Statistical Analysis

Correlations between continuous variables are reported using Pearson correlation coefficients. Data that are normally distributed are reported using meanstandard deviation, whereas data that are not normally distributed are reported using median and interquartile range (IQR). All reported P values are 2‐sided. Analyses were conducted using the SAS version 9.3 (SAS Institute Inc., Cary, NC).

RESULTS

The 13 randomly selected study dates included 10 weekdays and 3 weekend days. Of the 39 eligible housestaff who were on call during those study dates, 31 (79%) unique individuals consented to and completed the survey. The baseline characteristics of the study participants are reported in Table 1.

Baseline Characteristics of Participants
Baseline Demographics Participants (N=31)
  • NOTE: Abbreviations: PGY, postgraduate year.

Sex
Male 16 (52%)
Female 15 (48%)
Level of training
Medical student 12 (39%)
PGY‐1 14 (45%)
PGY‐2 2 (6%)
PGY‐3 3 (10%)
Specialty (excluding medical students)
Internal medicine 16 (84%)
Off service 3 (16%)
Self‐reported competency of volume status assessment
Borderline competency 4 (13%)
Competent 14 (45%)
Above average 12 (39%)
Well above average 1 (3%)

A total of 455 on‐call hours were logged, with a total of 197 pages received during the study period. Median shift duration was 12 hours (IQR=1224 hours, range=724 hours) with a median of 5 pages received per shift (IQR=310). Of the 197 total pages received, 41 of these (21%) were felt by the participants to warrant a volume status assessment.

Of the 14 volume status assessment parameters considered, housestaff used a mean of 73 parameters per assessment. The most frequently used parameters in volume status assessment were the patient's history (90%), respiratory examination (76%), JVP (73%), blood pressure (71%), and heart rate (71%) (Figure 1). In 35 of these 41 assessments (85%), housestaff indicated examining the patient for JVP, respiratory examination, edema, heart sound, or abdominal jugular reflux. Of those who examined the patient, an average of 31 physical examination findings were sought. Of the 6 patients who were not examined, housestaff reported being very certain of the patients' volume status using nonphysical examination parameters.

Figure 1

Percentage of volume status assessments using 14 clinical parameters in 41 patient assessments.

In 24 cases (59%) the intravenous was changed (ie, type of intravenous fluid used, rate change, starting or stopping of fluids). In 9 cases (22%) a diuretic was given, and in 15 cases (37%) a chest radiograph was ordered.

Confidence in Volume Status Assessment

Overall self‐reported competency in performing volume status assessments was moderate (median score=3, IQR=34, range=25; where 1=not competent to perform independently, 3=competent to perform independently, 6=above average competence to perform independently). Overall certainty regarding the accuracy of volume status assessments on each patient during the call shift was moderate (mean score=3.5 1.4, range=15; where 1=very uncertain; 5=very certain (Table 2).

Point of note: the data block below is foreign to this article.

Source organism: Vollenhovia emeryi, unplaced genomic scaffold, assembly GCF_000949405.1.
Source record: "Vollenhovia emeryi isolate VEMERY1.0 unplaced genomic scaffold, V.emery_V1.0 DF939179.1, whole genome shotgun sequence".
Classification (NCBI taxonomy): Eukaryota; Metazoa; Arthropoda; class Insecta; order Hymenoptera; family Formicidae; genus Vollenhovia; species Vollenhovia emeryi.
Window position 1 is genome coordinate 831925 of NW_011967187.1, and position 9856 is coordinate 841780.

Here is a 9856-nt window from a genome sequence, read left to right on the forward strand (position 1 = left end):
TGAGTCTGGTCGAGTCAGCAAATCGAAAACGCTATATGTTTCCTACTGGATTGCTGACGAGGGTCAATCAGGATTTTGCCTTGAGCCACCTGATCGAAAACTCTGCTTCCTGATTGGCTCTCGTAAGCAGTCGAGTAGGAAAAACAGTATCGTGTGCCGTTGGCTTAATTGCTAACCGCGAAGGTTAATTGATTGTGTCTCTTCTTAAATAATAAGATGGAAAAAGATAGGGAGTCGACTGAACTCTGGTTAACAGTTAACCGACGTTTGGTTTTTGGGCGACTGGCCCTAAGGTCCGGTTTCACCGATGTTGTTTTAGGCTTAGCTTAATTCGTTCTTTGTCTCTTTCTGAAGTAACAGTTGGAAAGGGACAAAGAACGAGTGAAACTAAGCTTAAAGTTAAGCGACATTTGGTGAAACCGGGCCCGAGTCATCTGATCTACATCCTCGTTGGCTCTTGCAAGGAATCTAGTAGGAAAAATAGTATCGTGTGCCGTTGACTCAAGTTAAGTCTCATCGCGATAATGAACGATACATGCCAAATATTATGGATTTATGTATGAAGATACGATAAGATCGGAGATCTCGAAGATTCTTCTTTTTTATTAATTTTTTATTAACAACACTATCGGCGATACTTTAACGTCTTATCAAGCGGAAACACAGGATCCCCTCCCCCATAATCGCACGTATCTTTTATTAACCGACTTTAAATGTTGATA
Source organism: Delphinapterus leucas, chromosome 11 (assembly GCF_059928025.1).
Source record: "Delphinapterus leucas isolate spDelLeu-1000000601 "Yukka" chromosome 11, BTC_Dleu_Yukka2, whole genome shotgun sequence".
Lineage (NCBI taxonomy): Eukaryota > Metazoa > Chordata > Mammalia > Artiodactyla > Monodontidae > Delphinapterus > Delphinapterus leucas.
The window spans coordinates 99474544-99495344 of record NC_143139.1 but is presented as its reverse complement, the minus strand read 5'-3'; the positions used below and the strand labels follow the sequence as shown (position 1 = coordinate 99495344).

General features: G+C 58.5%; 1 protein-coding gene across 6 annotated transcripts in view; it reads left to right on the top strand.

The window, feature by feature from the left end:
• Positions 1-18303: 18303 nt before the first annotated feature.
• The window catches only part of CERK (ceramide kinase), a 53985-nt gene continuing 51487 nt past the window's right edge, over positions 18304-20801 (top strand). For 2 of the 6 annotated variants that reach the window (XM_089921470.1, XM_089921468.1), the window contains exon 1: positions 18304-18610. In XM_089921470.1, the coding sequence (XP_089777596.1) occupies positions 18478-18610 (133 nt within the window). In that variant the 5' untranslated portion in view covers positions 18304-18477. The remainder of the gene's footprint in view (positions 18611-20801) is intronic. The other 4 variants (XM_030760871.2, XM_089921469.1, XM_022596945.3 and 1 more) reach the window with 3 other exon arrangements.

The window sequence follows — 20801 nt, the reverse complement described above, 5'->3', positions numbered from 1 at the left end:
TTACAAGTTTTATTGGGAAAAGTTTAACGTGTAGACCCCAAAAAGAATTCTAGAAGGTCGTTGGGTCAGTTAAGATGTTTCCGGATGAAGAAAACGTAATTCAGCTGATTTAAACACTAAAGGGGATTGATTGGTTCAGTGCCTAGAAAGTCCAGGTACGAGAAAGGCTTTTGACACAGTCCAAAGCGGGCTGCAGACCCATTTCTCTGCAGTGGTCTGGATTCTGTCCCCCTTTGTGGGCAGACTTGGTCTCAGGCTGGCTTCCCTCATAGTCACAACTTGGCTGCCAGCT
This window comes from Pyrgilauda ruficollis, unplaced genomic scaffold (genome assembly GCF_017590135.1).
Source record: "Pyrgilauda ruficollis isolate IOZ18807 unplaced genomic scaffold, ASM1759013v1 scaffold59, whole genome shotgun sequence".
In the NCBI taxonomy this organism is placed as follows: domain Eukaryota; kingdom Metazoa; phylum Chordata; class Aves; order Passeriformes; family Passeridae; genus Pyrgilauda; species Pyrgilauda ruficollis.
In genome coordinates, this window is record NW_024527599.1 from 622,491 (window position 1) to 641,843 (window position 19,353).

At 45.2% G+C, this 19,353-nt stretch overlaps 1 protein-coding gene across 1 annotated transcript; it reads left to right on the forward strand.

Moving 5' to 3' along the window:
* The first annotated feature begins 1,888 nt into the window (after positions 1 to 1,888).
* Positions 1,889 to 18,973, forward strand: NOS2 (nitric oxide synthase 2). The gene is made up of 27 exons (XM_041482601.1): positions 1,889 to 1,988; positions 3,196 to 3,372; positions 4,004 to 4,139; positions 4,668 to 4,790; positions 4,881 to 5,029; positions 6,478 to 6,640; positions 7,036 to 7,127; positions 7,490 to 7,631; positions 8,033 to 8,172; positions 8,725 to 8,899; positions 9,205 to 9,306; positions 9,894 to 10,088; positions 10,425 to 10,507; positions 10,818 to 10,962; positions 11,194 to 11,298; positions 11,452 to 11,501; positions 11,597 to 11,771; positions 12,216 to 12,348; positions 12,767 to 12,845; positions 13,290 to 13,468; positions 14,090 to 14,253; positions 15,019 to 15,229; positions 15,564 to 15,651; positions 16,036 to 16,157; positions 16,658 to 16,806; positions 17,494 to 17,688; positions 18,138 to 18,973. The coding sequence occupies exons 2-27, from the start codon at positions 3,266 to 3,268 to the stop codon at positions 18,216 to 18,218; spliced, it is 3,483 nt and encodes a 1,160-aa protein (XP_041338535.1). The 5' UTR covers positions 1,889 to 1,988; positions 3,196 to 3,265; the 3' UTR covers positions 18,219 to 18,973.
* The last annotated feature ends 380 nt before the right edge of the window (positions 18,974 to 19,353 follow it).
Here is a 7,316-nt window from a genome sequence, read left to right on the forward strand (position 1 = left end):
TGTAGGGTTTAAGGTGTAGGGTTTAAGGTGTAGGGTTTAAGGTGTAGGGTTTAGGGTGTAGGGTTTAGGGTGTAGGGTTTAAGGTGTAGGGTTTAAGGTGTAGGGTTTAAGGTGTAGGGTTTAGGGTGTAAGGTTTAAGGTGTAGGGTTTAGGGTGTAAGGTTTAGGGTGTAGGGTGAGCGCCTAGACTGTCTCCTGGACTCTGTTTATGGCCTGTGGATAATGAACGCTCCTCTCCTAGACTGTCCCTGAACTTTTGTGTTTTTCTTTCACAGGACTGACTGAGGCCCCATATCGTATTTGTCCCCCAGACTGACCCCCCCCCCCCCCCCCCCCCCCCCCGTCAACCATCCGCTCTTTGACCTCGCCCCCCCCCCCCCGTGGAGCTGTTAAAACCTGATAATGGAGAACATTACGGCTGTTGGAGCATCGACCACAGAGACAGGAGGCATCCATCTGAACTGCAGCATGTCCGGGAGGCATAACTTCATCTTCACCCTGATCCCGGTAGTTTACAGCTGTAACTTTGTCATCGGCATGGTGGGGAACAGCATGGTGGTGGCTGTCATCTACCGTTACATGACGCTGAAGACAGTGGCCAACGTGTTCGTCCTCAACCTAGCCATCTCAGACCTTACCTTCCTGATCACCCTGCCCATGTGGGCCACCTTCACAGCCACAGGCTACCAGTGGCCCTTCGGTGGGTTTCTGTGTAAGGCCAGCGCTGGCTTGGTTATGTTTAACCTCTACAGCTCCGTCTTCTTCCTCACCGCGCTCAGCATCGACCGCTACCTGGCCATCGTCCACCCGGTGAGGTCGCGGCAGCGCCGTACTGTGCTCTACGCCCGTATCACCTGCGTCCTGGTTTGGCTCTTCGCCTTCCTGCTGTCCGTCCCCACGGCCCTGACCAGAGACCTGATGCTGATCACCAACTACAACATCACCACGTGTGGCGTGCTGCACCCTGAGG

Reasons Cited for Having Difficulty With Volume Status Assessments and Self‐Reported Confidence in Overall Assessment
Volume Status Assessments (N=41)
  • NOTE: *1=very uncertain, 5=very certain.

Difficulty with volume status assessment
Conflicting history 0 (0%)
Conflicting examination findings 8 (20%)
Conflicting laboratory findings 1 (2%)
Unsure of own examination skills 3 (7%)
Suboptimal patient examination 5 (12%)
Required help to confirm volume status assessment 9 (22%)
Confidence in assessment* 3.5 (1.4)

In 9 of the 41 assessments (22%), there was at least 1 barrier identified in terms of conflicting history, examination findings, laboratory findings, or suboptimal patient examination. The most commonly reported barrier was conflicting physical examination findings (8 assessments, 20%). Five of the assessments (12%) were reported to be suboptimal in terms of patient examination.

In general, although none of the associations were significant, the more elements housetaff reported using, the less certainty was reported regarding the accuracy of volume status assessment (r=0.11, P=0.49); the more pages received by the housestaff during the work shift, the less the reported certainty (r=0.22, P=0.33). Finally, the higher the level of training, the higher the reported certainty (r=0.36, P=0.11).

DISCUSSION

In this brief report, we identified that over 20% of pages over a call shift regarding admitted medical patients required volume status assessments by medical housestaff. Despite moderate self‐reported competence in the ability to assess volume status, barriers to volume status determination, such as conflicting physical examination findings and suboptimal patient examinations, were present in up to 20% of the assessments.

Other studies have similarly shown trainees with difficulty regarding clinical examinations for volume status. In these studies, difficulty with findings ranged between 16% to well over 50%.[1, 2, 3, 5] To our knowledge, this is the first report on the estimated burden of volume status assessments borne by medical housestaff. Together, our results on the burden of volume status assessments and the uncertainty regarding volume status assessments argue for the need for either better education of examination skills, or alternatively, additional tools for volume status assessments.